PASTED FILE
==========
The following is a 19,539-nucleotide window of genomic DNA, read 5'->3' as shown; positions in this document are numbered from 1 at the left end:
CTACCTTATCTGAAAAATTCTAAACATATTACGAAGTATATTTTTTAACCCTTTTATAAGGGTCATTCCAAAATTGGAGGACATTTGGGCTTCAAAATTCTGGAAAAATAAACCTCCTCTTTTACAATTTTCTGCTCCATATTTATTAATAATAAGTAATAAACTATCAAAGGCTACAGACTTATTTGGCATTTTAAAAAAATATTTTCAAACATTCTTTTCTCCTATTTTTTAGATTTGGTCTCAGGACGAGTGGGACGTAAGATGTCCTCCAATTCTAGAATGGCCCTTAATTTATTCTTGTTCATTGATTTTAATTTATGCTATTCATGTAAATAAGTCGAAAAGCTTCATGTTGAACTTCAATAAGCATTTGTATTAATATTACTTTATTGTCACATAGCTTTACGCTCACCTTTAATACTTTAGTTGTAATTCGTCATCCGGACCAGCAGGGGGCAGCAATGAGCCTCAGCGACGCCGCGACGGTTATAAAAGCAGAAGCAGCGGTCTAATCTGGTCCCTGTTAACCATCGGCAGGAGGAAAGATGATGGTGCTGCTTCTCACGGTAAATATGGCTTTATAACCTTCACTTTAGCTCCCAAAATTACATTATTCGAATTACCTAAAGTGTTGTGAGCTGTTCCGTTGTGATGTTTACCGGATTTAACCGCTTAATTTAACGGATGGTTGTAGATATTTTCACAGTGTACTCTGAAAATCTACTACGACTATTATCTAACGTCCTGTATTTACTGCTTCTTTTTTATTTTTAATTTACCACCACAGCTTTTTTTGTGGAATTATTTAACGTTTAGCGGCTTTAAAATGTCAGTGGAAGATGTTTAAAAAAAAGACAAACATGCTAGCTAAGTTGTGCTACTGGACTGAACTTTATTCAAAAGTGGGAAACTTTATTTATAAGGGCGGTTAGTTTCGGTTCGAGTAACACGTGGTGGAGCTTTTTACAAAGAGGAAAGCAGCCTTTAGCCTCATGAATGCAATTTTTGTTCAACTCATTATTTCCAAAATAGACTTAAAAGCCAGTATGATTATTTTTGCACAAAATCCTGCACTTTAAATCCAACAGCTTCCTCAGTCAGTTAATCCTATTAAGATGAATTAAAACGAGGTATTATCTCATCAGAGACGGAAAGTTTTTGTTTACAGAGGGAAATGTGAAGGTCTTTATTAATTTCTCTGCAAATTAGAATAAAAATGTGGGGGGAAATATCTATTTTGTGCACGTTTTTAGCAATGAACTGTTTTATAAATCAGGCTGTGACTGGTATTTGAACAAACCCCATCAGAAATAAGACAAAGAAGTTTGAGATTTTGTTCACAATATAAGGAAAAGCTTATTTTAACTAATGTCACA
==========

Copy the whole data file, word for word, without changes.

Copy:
The following is a 19,539-nucleotide window of genomic DNA, read 5'->3' as shown; positions in this document are numbered from 1 at the left end:
CTACCTTATCTGAAAAATTCTAAACATATTACGAAGTATATTTTTTAACCCTTTTATAAGGGTCATTCCAAAATTGGAGGACATTTGGGCTTCAAAATTCTGGAAAAATAAACCTCCTCTTTTACAATTTTCTGCTCCATATTTATTAATAATAAGTAATAAACTATCAAAGGCTACAGACTTATTTGGCATTTTAAAAAAATATTTTCAAACATTCTTTTCTCCTATTTTTTAGATTTGGTCTCAGGACGAGTGGGACGTAAGATGTCCTCCAATTCTAGAATGGCCCTTAATTTATTCTTGTTCATTGATTTTAATTTATGCTATTCATGTAAATAAGTCGAAAAGCTTCATGTTGAACTTCAATAAGCATTTGTATTAATATTACTTTATTGTCACATAGCTTTACGCTCACCTTTAATACTTTAGTTGTAATTCGTCATCCGGACCAGCAGGGGGCAGCAATGAGCCTCAGCGACGCCGCGACGGTTATAAAAGCAGAAGCAGCGGTCTAATCTGGTCCCTGTTAACCATCGGCAGGAGGAAAGATGATGGTGCTGCTTCTCACGGTAAATATGGCTTTATAACCTTCACTTTAGCTCCCAAAATTACATTATTCGAATTACCTAAAGTGTTGTGAGCTGTTCCGTTGTGATGTTTACCGGATTTAACCGCTTAATTTAACGGATGGTTGTAGATATTTTCACAGTGTACTCTGAAAATCTACTACGACTATTATCTAACGTCCTGTATTTACTGCTTCTTTTTTATTTTTAATTTACCACCACAGCTTTTTTTGTGGAATTATTTAACGTTTAGCGGCTTTAAAATGTCAGTGGAAGATGTTTAAAAAAAAGACAAACATGCTAGCTAAGTTGTGCTACTGGACTGAACTTTATTCAAAAGTGGGAAACTTTATTTATAAGGGCGGTTAGTTTCGGTTCGAGTAACACGTGGTGGAGCTTTTTACAAAGAGGAAAGCAGCCTTTAGCCTCATGAATGCAATTTTTGTTCAACTCATTATTTCCAAAATAGACTTAAAAGCCAGTATGATTATTTTTGCACAAAATCCTGCACTTTAAATCCAACAGCTTCCTCAGTCAGTTAATCCTATTAAGATGAATTAAAACGAGGTATTATCTCATCAGAGACGGAAAGTTTTTGTTTACAGAGGGAAATGTGAAGGTCTTTATTAATTTCTCTGCAAATTAGAATAAAAATGTGGGGGGAAATATCTATTTTGTGCACGTTTTTAGCAATGAACTGTTTTATAAATCAGGCTGTGACTGGTATTTGAACAAACCCCATCAGAAATAAGACAAAGAAGTTTGAGATTTTGTTCACAATATAAGGAAAAGCTTATTTTAACTAATGTCACA